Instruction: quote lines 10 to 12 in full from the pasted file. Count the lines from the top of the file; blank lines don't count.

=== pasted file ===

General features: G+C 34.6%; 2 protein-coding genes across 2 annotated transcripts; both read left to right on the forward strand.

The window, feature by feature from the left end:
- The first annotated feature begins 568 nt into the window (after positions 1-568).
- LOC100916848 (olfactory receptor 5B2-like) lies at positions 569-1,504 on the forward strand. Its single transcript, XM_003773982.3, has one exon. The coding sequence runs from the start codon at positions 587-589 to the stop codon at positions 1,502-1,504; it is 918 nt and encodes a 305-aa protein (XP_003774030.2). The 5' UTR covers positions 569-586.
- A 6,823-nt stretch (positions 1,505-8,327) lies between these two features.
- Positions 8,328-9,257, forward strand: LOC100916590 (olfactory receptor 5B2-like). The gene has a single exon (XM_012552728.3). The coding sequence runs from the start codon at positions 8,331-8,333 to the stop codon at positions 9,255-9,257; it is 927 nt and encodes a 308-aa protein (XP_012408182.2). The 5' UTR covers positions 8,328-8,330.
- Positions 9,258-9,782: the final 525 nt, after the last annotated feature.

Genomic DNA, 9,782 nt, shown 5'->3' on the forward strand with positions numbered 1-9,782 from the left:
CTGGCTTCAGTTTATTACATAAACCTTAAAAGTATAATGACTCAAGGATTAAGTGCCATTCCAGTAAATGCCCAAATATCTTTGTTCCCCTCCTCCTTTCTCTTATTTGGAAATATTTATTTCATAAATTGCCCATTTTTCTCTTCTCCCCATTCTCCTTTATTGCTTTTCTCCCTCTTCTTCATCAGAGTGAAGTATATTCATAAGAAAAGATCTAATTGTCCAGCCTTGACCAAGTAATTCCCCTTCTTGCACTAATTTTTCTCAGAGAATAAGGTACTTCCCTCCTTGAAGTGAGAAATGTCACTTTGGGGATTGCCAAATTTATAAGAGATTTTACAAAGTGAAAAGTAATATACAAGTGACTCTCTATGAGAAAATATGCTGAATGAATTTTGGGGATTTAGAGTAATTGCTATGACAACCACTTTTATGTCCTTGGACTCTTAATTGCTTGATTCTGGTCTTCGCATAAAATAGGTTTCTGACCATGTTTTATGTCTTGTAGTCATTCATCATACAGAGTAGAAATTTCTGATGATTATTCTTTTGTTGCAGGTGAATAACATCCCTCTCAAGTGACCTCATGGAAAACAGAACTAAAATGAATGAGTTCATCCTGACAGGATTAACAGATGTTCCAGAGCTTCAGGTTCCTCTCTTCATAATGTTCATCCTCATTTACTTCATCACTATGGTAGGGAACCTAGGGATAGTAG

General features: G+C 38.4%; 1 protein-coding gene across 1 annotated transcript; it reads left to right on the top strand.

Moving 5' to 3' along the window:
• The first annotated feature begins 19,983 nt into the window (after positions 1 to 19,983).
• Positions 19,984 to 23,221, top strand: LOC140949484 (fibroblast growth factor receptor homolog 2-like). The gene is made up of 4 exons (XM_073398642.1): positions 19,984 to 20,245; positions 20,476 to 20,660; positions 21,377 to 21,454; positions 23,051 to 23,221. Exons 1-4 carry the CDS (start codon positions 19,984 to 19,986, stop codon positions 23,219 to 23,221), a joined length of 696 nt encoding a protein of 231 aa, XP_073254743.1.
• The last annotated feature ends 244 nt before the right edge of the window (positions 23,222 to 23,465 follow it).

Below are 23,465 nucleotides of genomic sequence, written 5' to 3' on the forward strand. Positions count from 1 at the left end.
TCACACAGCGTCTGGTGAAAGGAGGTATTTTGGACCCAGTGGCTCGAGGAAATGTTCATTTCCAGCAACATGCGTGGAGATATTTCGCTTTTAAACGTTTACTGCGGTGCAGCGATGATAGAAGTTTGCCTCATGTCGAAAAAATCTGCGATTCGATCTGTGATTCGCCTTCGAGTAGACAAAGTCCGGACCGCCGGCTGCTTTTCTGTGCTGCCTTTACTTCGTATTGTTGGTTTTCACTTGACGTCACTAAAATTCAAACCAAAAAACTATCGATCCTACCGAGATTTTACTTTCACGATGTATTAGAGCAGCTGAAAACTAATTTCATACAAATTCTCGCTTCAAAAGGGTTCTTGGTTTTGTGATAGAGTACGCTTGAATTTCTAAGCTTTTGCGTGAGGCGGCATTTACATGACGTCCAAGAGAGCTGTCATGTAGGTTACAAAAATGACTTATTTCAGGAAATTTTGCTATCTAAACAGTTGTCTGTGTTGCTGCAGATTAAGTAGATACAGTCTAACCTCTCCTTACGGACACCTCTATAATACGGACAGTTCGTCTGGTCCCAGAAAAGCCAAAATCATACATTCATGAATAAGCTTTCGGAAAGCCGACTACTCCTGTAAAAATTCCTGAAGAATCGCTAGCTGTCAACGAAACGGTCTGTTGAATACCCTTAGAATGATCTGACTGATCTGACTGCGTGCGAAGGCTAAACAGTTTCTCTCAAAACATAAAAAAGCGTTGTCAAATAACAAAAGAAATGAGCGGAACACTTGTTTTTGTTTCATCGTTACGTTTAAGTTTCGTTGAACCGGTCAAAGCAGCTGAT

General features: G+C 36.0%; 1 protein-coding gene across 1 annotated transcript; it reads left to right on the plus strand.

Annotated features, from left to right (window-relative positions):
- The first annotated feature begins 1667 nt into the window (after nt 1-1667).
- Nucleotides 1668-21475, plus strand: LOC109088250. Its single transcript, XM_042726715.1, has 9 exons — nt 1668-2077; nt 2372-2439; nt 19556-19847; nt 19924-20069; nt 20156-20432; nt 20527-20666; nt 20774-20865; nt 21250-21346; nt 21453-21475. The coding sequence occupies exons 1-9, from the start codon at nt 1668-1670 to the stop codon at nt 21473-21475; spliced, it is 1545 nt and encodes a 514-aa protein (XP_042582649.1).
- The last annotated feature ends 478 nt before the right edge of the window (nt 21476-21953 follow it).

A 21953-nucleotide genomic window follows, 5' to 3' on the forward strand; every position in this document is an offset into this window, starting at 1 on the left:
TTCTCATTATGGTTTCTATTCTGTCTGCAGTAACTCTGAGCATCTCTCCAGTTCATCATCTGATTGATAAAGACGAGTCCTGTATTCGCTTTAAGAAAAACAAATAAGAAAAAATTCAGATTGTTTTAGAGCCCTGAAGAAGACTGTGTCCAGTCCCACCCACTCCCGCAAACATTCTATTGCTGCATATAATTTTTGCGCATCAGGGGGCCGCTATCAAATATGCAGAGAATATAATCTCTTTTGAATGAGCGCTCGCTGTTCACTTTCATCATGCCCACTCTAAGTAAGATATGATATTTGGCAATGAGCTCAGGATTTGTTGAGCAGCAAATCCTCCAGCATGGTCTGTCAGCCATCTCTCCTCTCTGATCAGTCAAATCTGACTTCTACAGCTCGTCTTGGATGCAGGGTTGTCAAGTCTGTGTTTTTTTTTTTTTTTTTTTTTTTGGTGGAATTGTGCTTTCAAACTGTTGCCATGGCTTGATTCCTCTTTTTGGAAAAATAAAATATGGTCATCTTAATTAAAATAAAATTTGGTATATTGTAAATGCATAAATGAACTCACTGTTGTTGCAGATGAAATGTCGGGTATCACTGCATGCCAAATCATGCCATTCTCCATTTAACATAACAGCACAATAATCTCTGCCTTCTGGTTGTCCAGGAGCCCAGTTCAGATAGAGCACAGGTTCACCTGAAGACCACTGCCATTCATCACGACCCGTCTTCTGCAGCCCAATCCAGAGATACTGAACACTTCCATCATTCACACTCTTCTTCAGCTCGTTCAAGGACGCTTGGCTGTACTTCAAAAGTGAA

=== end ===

General features: G+C 38.4%; 1 protein-coding gene across 1 annotated transcript; it reads left to right on the top strand.

Moving 5' to 3' along the window:
• The first annotated feature begins 19,983 nt into the window (after positions 1 to 19,983).